College of Liberal Arts and Sciences

The department offers three different concentration options for undergraduate students at the BA level.  Depending on their interests, students can pursue a concentration in Polish Studies, in Russian language, literature and culture, or in South Slavic (Bosnian-Croatian-Serbian) Studies.


Polish at KU

The University of Kansas has a more than thirty-year tradition of teaching Polish language and literature. The Department of Slavic Languages and Literatures offers yearly regular courses of elementary, intermediate and advanced Polish. Students who already have advanced knowledge of Polish can take independent study courses in Polish Language and Literature after obtaining the consent of the instructor.

KU recommends that students study abroad, and can consult with students to pick the programs that best match their academic and professional interests.

Professor Svetlana Vassileva-Karagyozova is the Director of the Polish Program. She teaches upper-level courses of Polish and courses in Polish and Czech (West Slavic) literature, culture and cinema. Her research interests include 21st century Polish  prose, the Polish post-1989 Bildungsroman, Communism, memory studies, and trauma theory.


Russian at KU

Russian has been taught at KU since 1943. Students can take up to five years of language instruction (with courses from the Russ 100 through the Russ 600 level).  In addition to work on the language students have the option to take a wide number of courses in the literature, culture, film and structure of the language that are taught in English.  Students are encouraged to plan a semester or academic year of study abroad into their academic program, especially after they have completed Russ 504 on the KU campus.  Students, whose academic schedules allow only a summer of study abroad, should complete Russ 208 before studying abroad. The study of Russian opens up a myriad of career opportunities in fields ranging from business to diplomacy to environmental studies to technology and cultural exchange.

Bosnian / Croatian / Serbian (BSC) at KU

This concentration allows students to focus on Bosnian, Croatian, Serbian (formerly known as Serbo-Croatian). Three languages for the price of one! Although Bosnian, Croatian and Serbian have all become official languages of their newly independent states, they remain completely understandable among each other. If you learn one language,you can speak to any of nearly 20 million people in three countries, in the Republics of Bosnia and Herzegovina, Croatia and the Federation of Serbia and Montenegro.

Career opportunities connected with Bosnian, Croatian, and Serbian are numerous and so far demand for employees with knowledge of the language(s) has greatly exceeded supply. Possible career paths with this language include commerce, academia, intelligence, security, tourism, NGOs, journalism, diplomacy and foreign service. KU is the only place in the U.S. between the West Coast and the Mississippi River where one can study Bosnian, Croatian, and Serbian from the beginning to the advanced level. Moreover, KU offers the only summer study-abroad program in North America for intensive study of Croatian, located in the beautiful city of Zadar on the Adriatic Sea.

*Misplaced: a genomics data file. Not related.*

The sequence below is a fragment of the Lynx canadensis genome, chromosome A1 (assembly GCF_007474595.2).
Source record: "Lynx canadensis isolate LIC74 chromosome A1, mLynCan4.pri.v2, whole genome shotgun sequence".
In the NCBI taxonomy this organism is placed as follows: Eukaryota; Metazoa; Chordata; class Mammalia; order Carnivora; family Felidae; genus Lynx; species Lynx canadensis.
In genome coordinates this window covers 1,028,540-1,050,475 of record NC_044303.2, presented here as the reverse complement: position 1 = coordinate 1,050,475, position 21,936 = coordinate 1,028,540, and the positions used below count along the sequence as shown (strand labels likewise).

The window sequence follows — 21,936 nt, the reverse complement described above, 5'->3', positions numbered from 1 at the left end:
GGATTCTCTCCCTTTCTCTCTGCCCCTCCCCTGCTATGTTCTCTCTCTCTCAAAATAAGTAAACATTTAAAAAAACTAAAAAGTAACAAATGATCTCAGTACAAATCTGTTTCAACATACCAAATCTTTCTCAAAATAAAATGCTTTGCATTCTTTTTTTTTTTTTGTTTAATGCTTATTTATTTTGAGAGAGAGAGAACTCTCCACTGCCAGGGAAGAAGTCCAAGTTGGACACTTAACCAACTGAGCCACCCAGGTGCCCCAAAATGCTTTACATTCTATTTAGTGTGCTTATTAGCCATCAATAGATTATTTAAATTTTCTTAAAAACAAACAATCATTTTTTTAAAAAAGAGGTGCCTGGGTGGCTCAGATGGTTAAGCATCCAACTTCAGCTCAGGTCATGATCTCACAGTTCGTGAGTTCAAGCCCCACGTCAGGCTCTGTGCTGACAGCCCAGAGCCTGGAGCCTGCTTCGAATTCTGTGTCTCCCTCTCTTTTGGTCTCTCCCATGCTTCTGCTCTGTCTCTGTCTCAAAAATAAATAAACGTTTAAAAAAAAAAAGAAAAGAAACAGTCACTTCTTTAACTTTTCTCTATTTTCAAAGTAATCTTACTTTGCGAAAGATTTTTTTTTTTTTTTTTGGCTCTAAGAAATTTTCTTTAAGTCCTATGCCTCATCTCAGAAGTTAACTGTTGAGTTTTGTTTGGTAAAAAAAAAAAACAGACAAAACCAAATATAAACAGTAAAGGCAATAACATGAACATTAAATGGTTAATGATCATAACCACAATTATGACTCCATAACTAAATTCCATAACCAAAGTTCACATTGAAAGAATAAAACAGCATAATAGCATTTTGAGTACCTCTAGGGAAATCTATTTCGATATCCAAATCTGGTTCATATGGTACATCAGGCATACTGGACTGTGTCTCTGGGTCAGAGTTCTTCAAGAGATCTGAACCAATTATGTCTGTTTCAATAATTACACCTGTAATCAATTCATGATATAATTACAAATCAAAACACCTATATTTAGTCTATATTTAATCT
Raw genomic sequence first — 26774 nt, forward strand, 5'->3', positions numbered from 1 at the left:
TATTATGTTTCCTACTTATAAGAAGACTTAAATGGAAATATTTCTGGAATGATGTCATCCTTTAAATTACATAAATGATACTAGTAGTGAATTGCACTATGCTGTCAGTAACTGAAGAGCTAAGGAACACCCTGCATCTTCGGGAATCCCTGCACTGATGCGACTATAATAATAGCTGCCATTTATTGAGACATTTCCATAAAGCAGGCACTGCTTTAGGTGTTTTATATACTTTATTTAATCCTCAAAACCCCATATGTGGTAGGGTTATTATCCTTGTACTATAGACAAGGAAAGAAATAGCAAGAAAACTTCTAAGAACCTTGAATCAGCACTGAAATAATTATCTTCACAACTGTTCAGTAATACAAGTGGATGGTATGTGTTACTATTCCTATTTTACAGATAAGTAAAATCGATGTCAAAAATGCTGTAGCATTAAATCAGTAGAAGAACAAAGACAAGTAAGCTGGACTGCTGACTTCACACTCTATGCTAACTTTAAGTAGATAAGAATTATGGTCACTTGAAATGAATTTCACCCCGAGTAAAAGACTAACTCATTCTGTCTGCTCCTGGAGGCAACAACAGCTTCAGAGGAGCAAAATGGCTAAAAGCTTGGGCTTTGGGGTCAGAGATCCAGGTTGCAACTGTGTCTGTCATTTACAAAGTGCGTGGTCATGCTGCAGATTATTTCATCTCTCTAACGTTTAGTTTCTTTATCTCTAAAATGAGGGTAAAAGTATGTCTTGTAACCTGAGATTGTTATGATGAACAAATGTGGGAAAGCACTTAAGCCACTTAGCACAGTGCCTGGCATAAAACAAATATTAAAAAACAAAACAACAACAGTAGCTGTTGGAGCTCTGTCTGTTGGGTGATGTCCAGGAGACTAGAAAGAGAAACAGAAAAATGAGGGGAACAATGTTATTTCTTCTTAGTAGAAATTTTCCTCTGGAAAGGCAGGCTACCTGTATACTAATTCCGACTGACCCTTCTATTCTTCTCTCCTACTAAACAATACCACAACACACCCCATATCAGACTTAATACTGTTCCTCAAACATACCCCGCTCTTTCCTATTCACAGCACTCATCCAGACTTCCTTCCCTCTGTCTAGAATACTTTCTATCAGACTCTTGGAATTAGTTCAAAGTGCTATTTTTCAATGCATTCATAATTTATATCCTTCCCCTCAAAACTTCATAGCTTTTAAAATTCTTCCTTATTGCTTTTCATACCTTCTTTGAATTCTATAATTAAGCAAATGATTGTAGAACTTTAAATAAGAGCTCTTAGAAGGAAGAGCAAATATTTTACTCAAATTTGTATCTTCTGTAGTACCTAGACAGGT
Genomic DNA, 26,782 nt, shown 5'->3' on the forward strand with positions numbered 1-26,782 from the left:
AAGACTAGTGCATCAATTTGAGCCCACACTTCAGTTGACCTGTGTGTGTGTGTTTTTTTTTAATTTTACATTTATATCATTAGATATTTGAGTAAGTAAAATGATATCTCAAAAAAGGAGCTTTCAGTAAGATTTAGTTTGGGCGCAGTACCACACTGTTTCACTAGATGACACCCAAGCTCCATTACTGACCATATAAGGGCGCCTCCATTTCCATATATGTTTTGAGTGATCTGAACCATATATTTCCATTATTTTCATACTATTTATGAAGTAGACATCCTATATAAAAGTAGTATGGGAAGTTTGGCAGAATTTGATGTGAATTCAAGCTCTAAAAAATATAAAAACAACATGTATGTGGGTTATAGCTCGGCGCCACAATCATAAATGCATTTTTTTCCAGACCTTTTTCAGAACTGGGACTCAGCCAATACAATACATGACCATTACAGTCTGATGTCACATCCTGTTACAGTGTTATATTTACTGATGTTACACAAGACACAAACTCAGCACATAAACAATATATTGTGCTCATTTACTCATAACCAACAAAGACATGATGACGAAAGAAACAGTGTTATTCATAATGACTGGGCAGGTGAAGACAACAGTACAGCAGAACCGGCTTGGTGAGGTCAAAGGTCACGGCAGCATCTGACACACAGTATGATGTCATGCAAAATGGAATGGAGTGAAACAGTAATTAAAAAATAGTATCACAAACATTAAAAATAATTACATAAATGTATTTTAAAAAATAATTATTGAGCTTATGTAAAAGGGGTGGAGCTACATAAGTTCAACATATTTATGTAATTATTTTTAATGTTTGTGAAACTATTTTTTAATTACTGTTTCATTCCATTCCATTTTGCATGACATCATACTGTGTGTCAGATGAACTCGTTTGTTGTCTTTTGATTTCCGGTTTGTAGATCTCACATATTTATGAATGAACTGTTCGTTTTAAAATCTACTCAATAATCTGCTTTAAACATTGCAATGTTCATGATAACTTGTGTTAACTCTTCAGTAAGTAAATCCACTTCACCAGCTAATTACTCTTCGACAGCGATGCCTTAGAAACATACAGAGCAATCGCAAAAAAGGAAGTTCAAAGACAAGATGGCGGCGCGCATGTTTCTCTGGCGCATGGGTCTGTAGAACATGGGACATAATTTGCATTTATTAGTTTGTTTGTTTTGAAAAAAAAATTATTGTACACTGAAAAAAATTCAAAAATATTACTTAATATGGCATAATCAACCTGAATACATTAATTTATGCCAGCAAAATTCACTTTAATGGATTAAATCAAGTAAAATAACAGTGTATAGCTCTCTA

Our Statement on Diversity in support of Rock Chalk Invisible Hawk and the University of Kansas Black Student Union’s efforts to combat racism.
The School of Languages & Cultures serves as a gateway to understanding the diversity of the world, through learning languages, literatures, and cultures, past and present. Through its research and teaching, the SLLC offers students opportunities for deep engagement with a wide range of languages, literatures, and cultures that provide the knowledge and skills to interact with and understand the world. The faculty and students who teach, research, and learn in the SLLC consider issues of diversity fundamental to all of our work. The study of others' languages, literatures, and cultures enables us to develop deep empathy and perspective informs the way that we approach issues before us, whether on a personal, local, regional, national, or global scale. Therefore take it as axiomatic that the SLLC stands for a campus that is committed to the meaningful sharing, contemplation, and discussion of ideas that emerge from multiple cultural perspectives and experiences. We continually rededicate ourselves to the principle of diversity. We strive to create an atmosphere where all students and faculty feel comfortable and welcome to express their views as well as work together to solve conflict. Further, we view our mission as a center of diversity on a flagship campus as requiring us to lead by example.

One of 34 U.S. public institutions in the prestigious Association of American Universities
44 nationally ranked graduate programs.
—U.S. News & World Report
Top 50 nationwide for size of library collection.
23rd nationwide for service to veterans —"Best for Vets," Military Times
Calendar of Events